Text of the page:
The DDR4 specifications offers users a wide range of speed grade options. Even after the clock frequency has been selected, there are multiple speed grades under that tCK. DDR4-2400 is an example where there are 4 speed grades defined within the same clock frequency.
From the DRAM perspective, how fast the design and process is able to complete the timing critical operations sets the speed of the part. The typical architecture specifications that limit the speed are tAA, tRP and tRCD. These are all array functions that are tuned to be optimized for what the process drive capabilities versus capacitance loads will allow. From the chart above it shows that early generation and slower designs on older process nodes will operate at the slower speed grade like DDR4-2400T where the new designs and process nodes will operate at the faster speed grade DDR4-2400R.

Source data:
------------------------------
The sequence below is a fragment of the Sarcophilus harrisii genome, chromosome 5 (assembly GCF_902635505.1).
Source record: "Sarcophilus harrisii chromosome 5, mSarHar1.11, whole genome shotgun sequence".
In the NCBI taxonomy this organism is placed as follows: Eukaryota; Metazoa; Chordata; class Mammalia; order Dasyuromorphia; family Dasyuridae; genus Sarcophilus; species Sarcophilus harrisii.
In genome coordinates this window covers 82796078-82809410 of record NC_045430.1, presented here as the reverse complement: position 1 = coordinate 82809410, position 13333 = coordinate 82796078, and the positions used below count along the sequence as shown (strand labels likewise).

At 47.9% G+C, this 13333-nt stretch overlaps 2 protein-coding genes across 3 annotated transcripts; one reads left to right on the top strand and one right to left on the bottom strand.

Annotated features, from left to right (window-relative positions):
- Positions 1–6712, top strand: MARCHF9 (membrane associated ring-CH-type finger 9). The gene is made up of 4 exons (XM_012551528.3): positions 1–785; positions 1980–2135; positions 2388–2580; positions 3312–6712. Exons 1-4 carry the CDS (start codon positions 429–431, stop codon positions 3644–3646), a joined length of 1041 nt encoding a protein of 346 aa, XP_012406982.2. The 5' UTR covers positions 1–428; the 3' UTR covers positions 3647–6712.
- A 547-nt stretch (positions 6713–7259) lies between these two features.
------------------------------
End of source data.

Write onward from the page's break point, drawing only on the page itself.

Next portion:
But what is the real advantage in the system for the faster speed grades? The memory clock is running at the same frequency, which means that data is being burst out of the DRAM at the same speed, so what is the benefit? The benefit for the example above is that there is one fewer clock cycle for tAA, tRP and tRCD, which cuts those specs down by .83ns each. However, in a typical usage model over many seconds or minutes, the number of tAA, tRP and tRCD cycles are small in comparison to the other functions within the system and on the DRAM. Every usage model is different, but in our experience across thousands of different usage models, the expected system performance gain from one clock cycle faster tAA, tRP and tRCD on a typical model is up to a 0.1% performance difference. Of course, if your system can run a speed test on the memory installed, this would simplify vendor choice.